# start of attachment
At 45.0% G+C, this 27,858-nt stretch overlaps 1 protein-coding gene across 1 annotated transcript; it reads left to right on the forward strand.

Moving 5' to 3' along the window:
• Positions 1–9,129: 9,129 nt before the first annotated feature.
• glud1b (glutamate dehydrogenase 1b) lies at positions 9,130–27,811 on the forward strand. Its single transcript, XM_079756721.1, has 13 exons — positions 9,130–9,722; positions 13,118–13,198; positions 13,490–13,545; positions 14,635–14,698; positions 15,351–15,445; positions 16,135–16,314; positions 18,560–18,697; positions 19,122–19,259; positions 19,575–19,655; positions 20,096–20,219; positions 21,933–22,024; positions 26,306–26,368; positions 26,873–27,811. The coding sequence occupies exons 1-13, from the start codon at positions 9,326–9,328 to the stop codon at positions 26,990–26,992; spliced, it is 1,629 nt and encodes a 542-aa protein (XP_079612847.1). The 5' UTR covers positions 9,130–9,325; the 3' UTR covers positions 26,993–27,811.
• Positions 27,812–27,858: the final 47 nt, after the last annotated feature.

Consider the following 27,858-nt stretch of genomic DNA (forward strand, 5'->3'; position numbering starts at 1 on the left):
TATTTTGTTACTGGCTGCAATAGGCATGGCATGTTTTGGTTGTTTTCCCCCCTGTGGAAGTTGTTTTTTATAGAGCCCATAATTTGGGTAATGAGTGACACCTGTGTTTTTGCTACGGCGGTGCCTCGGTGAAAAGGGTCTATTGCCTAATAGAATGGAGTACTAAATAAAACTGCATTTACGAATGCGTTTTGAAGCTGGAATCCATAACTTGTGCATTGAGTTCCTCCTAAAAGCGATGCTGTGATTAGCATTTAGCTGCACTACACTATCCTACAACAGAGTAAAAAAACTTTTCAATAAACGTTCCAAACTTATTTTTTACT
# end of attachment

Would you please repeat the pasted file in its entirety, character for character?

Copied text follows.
At 45.0% G+C, this 27,858-nt stretch overlaps 1 protein-coding gene across 1 annotated transcript; it reads left to right on the forward strand.

Moving 5' to 3' along the window:
• Positions 1–9,129: 9,129 nt before the first annotated feature.
• glud1b (glutamate dehydrogenase 1b) lies at positions 9,130–27,811 on the forward strand. Its single transcript, XM_079756721.1, has 13 exons — positions 9,130–9,722; positions 13,118–13,198; positions 13,490–13,545; positions 14,635–14,698; positions 15,351–15,445; positions 16,135–16,314; positions 18,560–18,697; positions 19,122–19,259; positions 19,575–19,655; positions 20,096–20,219; positions 21,933–22,024; positions 26,306–26,368; positions 26,873–27,811. The coding sequence occupies exons 1-13, from the start codon at positions 9,326–9,328 to the stop codon at positions 26,990–26,992; spliced, it is 1,629 nt and encodes a 542-aa protein (XP_079612847.1). The 5' UTR covers positions 9,130–9,325; the 3' UTR covers positions 26,993–27,811.
• Positions 27,812–27,858: the final 47 nt, after the last annotated feature.

Consider the following 27,858-nt stretch of genomic DNA (forward strand, 5'->3'; position numbering starts at 1 on the left):
TATTTTGTTACTGGCTGCAATAGGCATGGCATGTTTTGGTTGTTTTCCCCCCTGTGGAAGTTGTTTTTTATAGAGCCCATAATTTGGGTAATGAGTGACACCTGTGTTTTTGCTACGGCGGTGCCTCGGTGAAAAGGGTCTATTGCCTAATAGAATGGAGTACTAAATAAAACTGCATTTACGAATGCGTTTTGAAGCTGGAATCCATAACTTGTGCATTGAGTTCCTCCTAAAAGCGATGCTGTGATTAGCATTTAGCTGCACTACACTATCCTACAACAGAGTAAAAAAACTTTTCAATAAACGTTCCAAACTTATTTTTTACT